Aristotle in his Physics explains Zenoâ€™s Paradox as, â€œIn a race, the quickest runner can never overtake the slowest, since the pursuer must first reach the point whence the pursued started, so that the slower must always hold a lead.â€

The inherent problem in the paradox is the ability to infinitely divide space and time. The question is whether this is a problem in measurement i.e. the mathematics or the conception i.e. our perception of space and time. The mathematician M. Black in the 1950â€™s goes so far as to claim that the paradox shows mathematics to be inapplicable to space, time and motion. He claims the application of mathematics incorrectly represents a finite race to appear as an infinite series of half runs.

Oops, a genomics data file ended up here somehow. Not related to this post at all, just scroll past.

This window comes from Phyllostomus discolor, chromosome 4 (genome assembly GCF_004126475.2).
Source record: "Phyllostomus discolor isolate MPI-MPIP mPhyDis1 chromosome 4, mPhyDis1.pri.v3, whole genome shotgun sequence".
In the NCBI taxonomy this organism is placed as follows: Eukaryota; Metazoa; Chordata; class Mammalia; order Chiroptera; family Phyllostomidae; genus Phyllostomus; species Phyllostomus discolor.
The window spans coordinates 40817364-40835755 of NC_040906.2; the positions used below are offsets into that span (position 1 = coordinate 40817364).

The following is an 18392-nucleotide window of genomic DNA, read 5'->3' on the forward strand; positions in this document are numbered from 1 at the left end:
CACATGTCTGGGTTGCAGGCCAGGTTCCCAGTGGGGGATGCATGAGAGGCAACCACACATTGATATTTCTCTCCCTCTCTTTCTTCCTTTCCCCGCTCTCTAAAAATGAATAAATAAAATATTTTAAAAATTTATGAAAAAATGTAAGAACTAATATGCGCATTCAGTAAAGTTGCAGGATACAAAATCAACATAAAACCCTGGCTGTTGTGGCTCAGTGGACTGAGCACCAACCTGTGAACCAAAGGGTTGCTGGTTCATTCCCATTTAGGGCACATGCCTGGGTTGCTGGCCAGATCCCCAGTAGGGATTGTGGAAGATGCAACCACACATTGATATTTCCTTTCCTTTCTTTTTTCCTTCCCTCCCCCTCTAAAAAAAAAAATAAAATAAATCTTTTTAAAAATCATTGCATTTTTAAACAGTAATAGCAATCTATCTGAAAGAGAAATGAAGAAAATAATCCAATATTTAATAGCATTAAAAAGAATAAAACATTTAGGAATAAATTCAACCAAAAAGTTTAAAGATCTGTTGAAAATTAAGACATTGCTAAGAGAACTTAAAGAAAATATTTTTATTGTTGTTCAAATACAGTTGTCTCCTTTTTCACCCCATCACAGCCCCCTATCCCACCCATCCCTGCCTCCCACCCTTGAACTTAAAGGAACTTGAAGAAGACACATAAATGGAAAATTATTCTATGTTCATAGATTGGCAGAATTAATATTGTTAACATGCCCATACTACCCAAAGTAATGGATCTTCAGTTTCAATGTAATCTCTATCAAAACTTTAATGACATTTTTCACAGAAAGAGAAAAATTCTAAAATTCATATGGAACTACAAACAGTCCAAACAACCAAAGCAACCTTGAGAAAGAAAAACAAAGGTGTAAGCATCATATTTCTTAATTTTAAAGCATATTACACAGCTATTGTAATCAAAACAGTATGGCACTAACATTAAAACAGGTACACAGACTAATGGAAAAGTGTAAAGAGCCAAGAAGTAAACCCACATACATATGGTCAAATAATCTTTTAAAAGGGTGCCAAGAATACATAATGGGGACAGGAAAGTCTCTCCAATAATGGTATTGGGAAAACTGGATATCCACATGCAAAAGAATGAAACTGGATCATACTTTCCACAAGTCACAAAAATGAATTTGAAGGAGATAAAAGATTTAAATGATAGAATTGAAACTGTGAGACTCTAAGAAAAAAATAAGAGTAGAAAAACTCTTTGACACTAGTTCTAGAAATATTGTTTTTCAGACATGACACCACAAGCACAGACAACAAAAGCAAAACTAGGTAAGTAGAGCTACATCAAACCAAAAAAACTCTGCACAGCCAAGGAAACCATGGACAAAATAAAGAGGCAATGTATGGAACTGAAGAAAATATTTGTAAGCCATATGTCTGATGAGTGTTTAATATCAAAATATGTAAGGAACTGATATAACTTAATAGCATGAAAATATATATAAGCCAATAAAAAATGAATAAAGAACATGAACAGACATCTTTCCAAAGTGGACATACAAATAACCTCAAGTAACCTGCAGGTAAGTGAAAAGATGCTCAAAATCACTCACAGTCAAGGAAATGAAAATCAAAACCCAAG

The best mathematical solution to the paradox using calculus makes it a simple calculation. However, critics of the calculus approach have claimed that it only answers the geometry of the paradox and not its dynamics.

They claim calculus shows that the sum of an infinite number of terms can be finite, but this does not explain how one is able to finish going through an infinite number of points, if one has to go through each point one by one. Thus, according to calculus an infinite number of tasks can be done within a given time intervals, reaffirming the idea that space and time are infinitely divisible. Thus, it still suffers from the basic question as to how one can possibly reach the end of an endless series.